Arlene: In 1993, when Ted retired from Neshaminy, he was celebrated by over 200 people at the Sheraton in Langhorne. The finale of the evening was Ted directing Concert Choir one last time before handing his baton off to his former student and lifelong friend, Roy Nelson. Roy took over Ted’s teaching position in 1993 and kept Ted involved with the kids during the concerts, winter musicals and summer stock . In 1996 Ted was honored by over fifty of his former students including his oldest daughter Jennifer putting together a show they called, “It’s Magic Time”. It could only be compared to the movie “Mr. Holland’s Opus” but was ever so much more. The love and gratitude shown to him that day was beyond any that words could convey. He touched so many people, not only through his love of music but through his wonderful and kind ways. He was repaid that day through the wonders of the many accomplishments that he was privileged to have seen and encouraged through his positive belief in each and every one of them.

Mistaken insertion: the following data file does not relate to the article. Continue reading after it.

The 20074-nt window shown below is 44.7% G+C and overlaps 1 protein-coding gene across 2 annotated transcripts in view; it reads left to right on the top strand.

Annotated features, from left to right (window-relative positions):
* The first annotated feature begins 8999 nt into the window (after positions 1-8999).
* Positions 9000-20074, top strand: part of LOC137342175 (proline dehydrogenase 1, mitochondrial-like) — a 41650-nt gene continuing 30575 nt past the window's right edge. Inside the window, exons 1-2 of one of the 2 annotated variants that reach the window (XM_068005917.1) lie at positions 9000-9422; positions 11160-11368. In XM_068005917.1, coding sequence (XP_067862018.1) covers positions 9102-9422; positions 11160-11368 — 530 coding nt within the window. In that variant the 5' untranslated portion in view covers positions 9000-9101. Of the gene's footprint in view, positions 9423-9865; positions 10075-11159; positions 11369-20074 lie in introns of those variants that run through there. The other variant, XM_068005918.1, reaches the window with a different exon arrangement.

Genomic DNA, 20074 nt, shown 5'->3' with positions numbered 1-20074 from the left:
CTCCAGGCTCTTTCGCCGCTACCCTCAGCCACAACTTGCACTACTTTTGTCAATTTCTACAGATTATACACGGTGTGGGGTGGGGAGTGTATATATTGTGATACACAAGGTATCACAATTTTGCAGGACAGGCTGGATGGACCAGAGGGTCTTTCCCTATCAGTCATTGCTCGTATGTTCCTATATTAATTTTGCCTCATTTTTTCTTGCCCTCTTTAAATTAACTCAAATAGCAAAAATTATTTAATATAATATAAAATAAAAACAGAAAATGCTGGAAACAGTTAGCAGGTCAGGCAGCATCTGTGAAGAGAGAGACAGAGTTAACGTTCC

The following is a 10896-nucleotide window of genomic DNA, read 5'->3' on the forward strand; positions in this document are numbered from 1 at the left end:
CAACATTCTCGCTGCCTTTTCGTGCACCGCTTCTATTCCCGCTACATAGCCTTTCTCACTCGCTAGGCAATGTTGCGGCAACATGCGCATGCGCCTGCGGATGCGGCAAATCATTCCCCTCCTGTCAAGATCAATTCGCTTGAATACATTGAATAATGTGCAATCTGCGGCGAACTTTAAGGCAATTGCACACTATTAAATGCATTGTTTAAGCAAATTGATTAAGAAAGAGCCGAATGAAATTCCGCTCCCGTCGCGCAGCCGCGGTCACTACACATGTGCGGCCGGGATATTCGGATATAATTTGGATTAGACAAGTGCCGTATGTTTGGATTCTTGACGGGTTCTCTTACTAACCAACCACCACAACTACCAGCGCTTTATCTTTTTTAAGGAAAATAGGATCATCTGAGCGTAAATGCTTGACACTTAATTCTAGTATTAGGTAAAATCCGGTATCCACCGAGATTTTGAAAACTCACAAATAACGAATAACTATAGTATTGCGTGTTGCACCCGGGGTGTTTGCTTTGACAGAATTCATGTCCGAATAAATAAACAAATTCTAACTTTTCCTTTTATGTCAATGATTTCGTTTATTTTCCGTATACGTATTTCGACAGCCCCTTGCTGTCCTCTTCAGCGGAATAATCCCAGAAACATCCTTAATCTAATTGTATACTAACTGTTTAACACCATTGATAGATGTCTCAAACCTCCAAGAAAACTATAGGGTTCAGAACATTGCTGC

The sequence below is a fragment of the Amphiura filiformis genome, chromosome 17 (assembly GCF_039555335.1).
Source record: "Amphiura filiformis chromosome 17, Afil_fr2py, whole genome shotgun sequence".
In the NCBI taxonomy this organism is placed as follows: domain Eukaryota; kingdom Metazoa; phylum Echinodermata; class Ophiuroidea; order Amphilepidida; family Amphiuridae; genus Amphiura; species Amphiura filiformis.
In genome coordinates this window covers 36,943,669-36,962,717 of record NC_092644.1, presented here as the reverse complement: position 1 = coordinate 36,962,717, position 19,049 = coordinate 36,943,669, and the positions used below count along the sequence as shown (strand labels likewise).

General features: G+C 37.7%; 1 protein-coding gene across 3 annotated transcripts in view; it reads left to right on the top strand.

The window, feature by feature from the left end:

Jennifer: In January 2013 my Dad ended up in St. Mary’s Emergency Room and was admitted into the hospital where he stayed for 6 long weeks until we lost his magical soul on March 6th. From the time he arrived in the ER, he was taken care of by his “Kloos kids”. From the critical care team, to hospice, to one of his church choir kids standing at his bedside right after he passed away. He was loved by so many, that we had a beautiful memorial service at his beloved First Presbyterian Church where his loving church choir performed and the Select Choir from Neshaminy performed “Once to Every Man and Nation” which brought chills and tears to everyone there. In November 2013 I gathered as many “Kloos Kids” as I could and put together a concert in Daddy’s Memory calling it “A Magical Musical Memorial”. Two of his former students who he considered “his stars” were Herman Sebek and his brother Christian. Herman, who was is in the original cast of Cats and the Engineer in Miss Saigon on Broadway, performed “Magic to Do” from “Pippin” and also “A Man Who Had A Dream” from the musical “Crossing”. He also performed an original song he wrote in memory of he and Christian’s Father. Christian is now currently the Opera Singer in “The Phantom of The Opera” on Broadway and performed a song from Mom and Dad’s favorite opera. Then there was the Neshaminy Langhorne High School Concert Choir “Ted Kloos Era” performing “The Ray Conniff Sound”. As I arrived that morning, all by myself in the Theodore Kloos Auditorium, I couldn’t help but feel daddy all around me. My first performance on that stage was when I was 3 1/2 years old in Summer Stocks Carnival. I performed in over 25 musicals with Daddy directing by the time I was 18. As I walked down the aisle it still smelled the same, and as I walked up the wooden stairs on to the stage, each step flooding me with memories. I could see Daddy directing me smiling with pride from ear to ear, I could hear him clapping his hands saying “It’s magic time people”, I could hear his laugh as my funny line was a triumph performed with the utmost driest Kloos delivery……Like he always said “Ahhh yes I taught her everything she knows”. He gave us all a magical musical life.